by: Greg Suskin Updated:
ROCK HILL, S.C. - Thousands of people are being surprised with a letter from the city of Rock Hill, telling them their property or even their home, could flood.
Many are homeowners who have never been told before, that they live in a high flood-risk area.
The city of Rock Hill just updated its storm water plan, which it hasn't done in about a dozen years. Officials looked at areas near creeks, and new developments. What they discovered has some homeowners concerned.
Dale Bradley lives in the wood forest neighborhood just outside Rock Hill. He received the letter last month.
"I never would've thought this would be in a flood zone," he said, walking downhill from his home, to a creek in his backyard on wood forest drive.
"The water in the creek never gets more than one to two inches deep," Bradley said, and that's even after days of heavy rains.
Still, the city of Rock Hill sent out 2,000 letters to property owners they determined were potentially at risk. Several hundred of those properties have homes on them.
Deputy City Manager Jimmy Bagley said after doing the survey, the city felt obligated to give property owners a heads up about what they found.
"We felt once we have that information, we should let everybody know," Bagley said. "It’s public money we spent on the survey, and it's public information."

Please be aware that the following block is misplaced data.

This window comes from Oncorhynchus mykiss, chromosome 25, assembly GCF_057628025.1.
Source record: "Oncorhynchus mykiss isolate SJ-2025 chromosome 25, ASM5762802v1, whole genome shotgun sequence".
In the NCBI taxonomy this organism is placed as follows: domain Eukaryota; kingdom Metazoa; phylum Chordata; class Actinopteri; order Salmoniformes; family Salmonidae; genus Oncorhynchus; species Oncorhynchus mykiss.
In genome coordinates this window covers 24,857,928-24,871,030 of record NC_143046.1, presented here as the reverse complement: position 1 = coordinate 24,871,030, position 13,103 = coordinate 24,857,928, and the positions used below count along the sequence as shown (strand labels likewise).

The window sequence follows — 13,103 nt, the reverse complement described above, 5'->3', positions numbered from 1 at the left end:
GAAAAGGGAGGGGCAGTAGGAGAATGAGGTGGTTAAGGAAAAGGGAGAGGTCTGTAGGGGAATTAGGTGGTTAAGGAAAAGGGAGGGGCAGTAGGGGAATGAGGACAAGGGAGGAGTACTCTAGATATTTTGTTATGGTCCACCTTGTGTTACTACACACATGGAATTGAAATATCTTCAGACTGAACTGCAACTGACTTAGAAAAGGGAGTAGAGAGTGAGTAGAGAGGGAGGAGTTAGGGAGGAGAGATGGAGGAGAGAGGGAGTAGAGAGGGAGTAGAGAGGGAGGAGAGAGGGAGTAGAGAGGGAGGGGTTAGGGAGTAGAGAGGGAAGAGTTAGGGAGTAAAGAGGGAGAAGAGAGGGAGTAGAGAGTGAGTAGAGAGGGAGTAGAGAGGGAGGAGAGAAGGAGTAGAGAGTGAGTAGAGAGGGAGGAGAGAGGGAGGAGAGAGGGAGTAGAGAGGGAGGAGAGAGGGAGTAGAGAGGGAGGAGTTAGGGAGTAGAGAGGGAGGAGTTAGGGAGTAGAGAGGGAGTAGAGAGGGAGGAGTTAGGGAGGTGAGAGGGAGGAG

The purpose of the study is to help determine where the city will spend money on future projects to address flooding concerns.
However, the Federal Emergency Management Agency has not officially designated these properties as flood zones. The letter from city makes that clear, but also states that the standards the city used in its survey are similar to what FEMA would use.
The letter further urges property owners with concerns, to buy flood insurance. Bagley said he would.
"If I thought I had a structure in a potential flood plain that hasn't been identified yet, I’d go buy flood insurance," he said.
City officials said it's likely FEMA will update the national flood maps and inform property owners in the near future. However, officials said it costs homeowners four times as much for flood insurance, after FEMA officially declares you in a flood zone.
Some homeowners are now concerned about having to disclose that to a buyer if they ever sell their home.
"I wish the city would withdraw this letter," Bradley said. "It’s kind of putting a black spot on this house as far as selling it."
A Rock Hill lawyer who does real estate closings told Channel 9 that a homeowner would in fact have to disclose that information to a buyer, during a sale.
The city said unlike FEMA, which often looks at wider, less defined areas to make its flood maps, Rock Hill worked on specific locations, right down to neighborhoods and streets to make accurate maps.
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